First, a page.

Mastering The Pharmacy Drop Off Window

July 29, 2016 • Pharmacy Operations • Views: 10186

One of my favorite scenes from the Disney movie “Finding Nemo” is when Nemo’s father, Marlin, finally allows his son to go off to school, only to find out that the first day involves a class trip to the infamous “drop off.”

WHAT???” says Marlin in terrified disbelief, “The Drop Off??  Why not just fry them up now and serve them with chips!?”

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In retail pharmacy, the “drop off” is the first step in the prescription filling process; the initial interaction with the customer bringing in a new prescription or refill.  And, as in the Disney film, it is also the point at which everything can go wrong.  In my 20+ years as a retail pharmacy manager in multiple locations I have seen many instances where a simple drop off turns into a major disaster.

In my opinion, the drop off station is possibly the most critical point in the pharmacy workflow.  Here is where a lot of time can be wasted by poorly-worded questions that result in confusion and inefficiency.  Failure to get certain critical pieces of information can result in crippling the whole process and even lead to errors which may be deadly (forgetting to obtain proper allergy information or the correct date of birth have frequently been the occasion for mistakes).

When training students, technicians or new pharmacists I personally recommend the following process which can (more or less) be incorporated into any place of retail employment.

These steps are not written in stone, but if they become the framework for our drop off process, I believe they will generally provide a more efficient, safe and satisfying experience for both the customer and the pharmacy staff.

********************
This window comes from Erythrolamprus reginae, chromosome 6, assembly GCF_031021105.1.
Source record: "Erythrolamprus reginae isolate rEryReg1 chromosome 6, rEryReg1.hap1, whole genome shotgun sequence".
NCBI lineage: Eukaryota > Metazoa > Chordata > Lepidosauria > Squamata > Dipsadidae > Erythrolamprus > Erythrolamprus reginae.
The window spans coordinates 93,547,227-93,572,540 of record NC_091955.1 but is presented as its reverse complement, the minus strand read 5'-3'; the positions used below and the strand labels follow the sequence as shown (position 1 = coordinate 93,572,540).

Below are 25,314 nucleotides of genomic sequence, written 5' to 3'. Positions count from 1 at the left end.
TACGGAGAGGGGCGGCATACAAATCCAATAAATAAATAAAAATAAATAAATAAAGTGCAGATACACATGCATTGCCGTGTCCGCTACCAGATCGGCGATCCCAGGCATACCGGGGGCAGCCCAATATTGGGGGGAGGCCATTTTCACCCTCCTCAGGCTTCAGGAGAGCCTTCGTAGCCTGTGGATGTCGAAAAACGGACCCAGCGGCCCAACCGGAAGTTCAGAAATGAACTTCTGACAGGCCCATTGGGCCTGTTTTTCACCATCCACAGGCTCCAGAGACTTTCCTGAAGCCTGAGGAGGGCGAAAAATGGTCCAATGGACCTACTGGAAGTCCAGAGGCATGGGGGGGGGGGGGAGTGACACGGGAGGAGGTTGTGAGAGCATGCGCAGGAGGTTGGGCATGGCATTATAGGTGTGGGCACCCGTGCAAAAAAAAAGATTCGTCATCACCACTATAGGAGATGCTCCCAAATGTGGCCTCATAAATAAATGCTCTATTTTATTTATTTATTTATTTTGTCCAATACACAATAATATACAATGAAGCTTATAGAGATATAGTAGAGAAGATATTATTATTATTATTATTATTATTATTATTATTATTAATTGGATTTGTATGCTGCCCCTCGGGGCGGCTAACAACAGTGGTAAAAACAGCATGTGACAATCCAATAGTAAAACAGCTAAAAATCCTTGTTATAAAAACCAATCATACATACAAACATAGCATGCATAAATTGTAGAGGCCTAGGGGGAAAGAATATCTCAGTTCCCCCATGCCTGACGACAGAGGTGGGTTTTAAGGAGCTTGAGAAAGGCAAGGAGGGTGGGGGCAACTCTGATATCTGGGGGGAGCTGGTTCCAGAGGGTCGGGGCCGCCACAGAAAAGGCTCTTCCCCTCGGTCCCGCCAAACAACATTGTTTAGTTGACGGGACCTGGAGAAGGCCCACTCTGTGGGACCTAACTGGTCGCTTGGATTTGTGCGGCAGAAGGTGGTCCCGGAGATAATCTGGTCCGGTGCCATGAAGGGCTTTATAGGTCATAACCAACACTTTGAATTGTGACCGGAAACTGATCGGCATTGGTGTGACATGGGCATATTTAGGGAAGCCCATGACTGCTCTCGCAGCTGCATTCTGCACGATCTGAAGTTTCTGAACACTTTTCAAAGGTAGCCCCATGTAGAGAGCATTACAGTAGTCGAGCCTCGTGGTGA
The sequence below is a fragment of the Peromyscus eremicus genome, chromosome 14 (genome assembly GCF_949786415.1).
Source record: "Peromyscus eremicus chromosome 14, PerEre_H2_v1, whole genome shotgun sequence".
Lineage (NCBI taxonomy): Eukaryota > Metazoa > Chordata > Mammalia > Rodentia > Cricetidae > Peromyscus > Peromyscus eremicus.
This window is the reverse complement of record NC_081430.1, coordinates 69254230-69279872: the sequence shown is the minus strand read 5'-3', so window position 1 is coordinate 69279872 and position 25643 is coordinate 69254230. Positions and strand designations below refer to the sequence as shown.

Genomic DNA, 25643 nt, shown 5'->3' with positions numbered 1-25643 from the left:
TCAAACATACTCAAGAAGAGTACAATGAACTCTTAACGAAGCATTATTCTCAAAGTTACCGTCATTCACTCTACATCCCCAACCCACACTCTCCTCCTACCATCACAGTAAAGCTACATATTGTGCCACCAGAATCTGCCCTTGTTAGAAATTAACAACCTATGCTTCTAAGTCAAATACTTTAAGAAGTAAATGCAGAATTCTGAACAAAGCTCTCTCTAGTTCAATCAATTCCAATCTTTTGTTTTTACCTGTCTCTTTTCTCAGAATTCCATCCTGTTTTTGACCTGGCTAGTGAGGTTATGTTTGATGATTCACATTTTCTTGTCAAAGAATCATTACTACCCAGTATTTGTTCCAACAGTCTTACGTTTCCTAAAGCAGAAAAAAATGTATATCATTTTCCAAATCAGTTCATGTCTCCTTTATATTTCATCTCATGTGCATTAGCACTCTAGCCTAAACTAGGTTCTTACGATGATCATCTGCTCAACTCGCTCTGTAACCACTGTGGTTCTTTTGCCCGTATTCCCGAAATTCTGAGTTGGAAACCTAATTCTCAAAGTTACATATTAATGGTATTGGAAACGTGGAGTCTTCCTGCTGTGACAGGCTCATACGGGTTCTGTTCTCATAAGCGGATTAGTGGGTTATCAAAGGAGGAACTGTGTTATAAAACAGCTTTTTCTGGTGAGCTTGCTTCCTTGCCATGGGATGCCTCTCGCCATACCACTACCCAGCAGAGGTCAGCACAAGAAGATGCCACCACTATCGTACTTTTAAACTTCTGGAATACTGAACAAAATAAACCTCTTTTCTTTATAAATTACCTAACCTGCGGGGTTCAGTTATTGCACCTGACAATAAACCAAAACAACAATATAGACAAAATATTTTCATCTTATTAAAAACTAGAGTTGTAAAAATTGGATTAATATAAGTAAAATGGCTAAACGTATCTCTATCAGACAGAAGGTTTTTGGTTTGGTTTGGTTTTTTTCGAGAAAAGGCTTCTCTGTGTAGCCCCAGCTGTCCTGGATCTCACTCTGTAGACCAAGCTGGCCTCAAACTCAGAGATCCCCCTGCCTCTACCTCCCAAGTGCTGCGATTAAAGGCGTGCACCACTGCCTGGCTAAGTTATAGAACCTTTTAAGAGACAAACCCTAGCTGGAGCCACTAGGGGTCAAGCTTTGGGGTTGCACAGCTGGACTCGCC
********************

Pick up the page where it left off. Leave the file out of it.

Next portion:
For the sake of clarity, in the following steps I refer to the “customer” as the person who is actually bringing in the written prescription and the “patient” as the person whom the prescription is for (which, of course, MIGHT be the same person).

DROP OFF STEP 1 – The First Question

Over the years I have changed the way I handle the drop-off initial encounter.  I used to start by looking at the prescription being handed to me and then try to figure out if the person standing in front of me (the customer) was actually the person for whom the prescription was written (the patient).

This approach often backfires.  For example, if the gender of the patient on the prescription is uncertain, I often feel foolish saying “Is this prescription for you?” only to be told, “No, that is for my wife!”  Or, if the person’s date of birth (DOB) is on the prescription and I ask “Is this for you?” I might get a disgusted “Do I LOOK like I’m 73 years old?” comment.  

But I still want to know who the person is in front of me and their relationship to the patient.  So this is what I now do.  I don’t look at the prescription paper at all when I take it.  I maintain eye contact with the person in front of me.  I smile.  Then I ask “Is this for you?”  Because I never looked at the prescription, no one is ever offended or confused by the question.  They simply say “yes” or they tend to say exactly whom it is for “it’s for my brother.”  

Now I know who I am speaking with respecting their relationship to the patient.  Everything from this step forward takes on a more human element.  I’m talking to a person.  They have a relationship to this patient.  Instantly I know more about the people involved than I did 10 seconds ago.  

DROP OFF STEP 2 – What Info Do I Need?

Next, I like to look at the actual prescription and, while typing their name into the drop-off computer, I ask “Has [insert name] ever had prescriptions here before?”